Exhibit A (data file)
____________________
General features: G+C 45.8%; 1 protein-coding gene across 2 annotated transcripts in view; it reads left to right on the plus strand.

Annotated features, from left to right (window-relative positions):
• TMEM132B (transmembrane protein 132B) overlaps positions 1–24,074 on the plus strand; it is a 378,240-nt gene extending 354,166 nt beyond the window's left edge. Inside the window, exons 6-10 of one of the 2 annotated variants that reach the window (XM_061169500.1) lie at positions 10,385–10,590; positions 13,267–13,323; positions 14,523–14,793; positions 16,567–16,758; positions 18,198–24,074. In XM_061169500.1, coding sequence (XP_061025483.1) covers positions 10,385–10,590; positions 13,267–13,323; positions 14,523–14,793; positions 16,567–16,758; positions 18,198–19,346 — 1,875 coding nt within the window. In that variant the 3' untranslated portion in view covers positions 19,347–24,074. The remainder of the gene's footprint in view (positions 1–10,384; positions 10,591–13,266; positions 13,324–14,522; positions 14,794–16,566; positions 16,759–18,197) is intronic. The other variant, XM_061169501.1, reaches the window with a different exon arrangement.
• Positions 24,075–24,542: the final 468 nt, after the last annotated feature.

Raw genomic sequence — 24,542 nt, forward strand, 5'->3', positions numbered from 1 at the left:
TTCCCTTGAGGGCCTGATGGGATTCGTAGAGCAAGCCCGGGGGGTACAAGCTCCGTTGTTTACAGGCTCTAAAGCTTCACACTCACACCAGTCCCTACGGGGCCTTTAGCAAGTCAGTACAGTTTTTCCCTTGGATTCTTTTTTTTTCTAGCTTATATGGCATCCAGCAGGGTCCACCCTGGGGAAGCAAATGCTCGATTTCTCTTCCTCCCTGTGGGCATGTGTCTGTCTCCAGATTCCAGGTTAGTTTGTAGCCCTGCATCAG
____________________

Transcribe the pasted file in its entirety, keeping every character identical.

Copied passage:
General features: G+C 45.8%; 1 protein-coding gene across 2 annotated transcripts in view; it reads left to right on the plus strand.

Annotated features, from left to right (window-relative positions):
• TMEM132B (transmembrane protein 132B) overlaps positions 1–24,074 on the plus strand; it is a 378,240-nt gene extending 354,166 nt beyond the window's left edge. Inside the window, exons 6-10 of one of the 2 annotated variants that reach the window (XM_061169500.1) lie at positions 10,385–10,590; positions 13,267–13,323; positions 14,523–14,793; positions 16,567–16,758; positions 18,198–24,074. In XM_061169500.1, coding sequence (XP_061025483.1) covers positions 10,385–10,590; positions 13,267–13,323; positions 14,523–14,793; positions 16,567–16,758; positions 18,198–19,346 — 1,875 coding nt within the window. In that variant the 3' untranslated portion in view covers positions 19,347–24,074. The remainder of the gene's footprint in view (positions 1–10,384; positions 10,591–13,266; positions 13,324–14,522; positions 14,794–16,566; positions 16,759–18,197) is intronic. The other variant, XM_061169501.1, reaches the window with a different exon arrangement.
• Positions 24,075–24,542: the final 468 nt, after the last annotated feature.

Raw genomic sequence — 24,542 nt, forward strand, 5'->3', positions numbered from 1 at the left:
TTCCCTTGAGGGCCTGATGGGATTCGTAGAGCAAGCCCGGGGGGTACAAGCTCCGTTGTTTACAGGCTCTAAAGCTTCACACTCACACCAGTCCCTACGGGGCCTTTAGCAAGTCAGTACAGTTTTTCCCTTGGATTCTTTTTTTTTCTAGCTTATATGGCATCCAGCAGGGTCCACCCTGGGGAAGCAAATGCTCGATTTCTCTTCCTCCCTGTGGGCATGTGTCTGTCTCCAGATTCCAGGTTAGTTTGTAGCCCTGCATCAG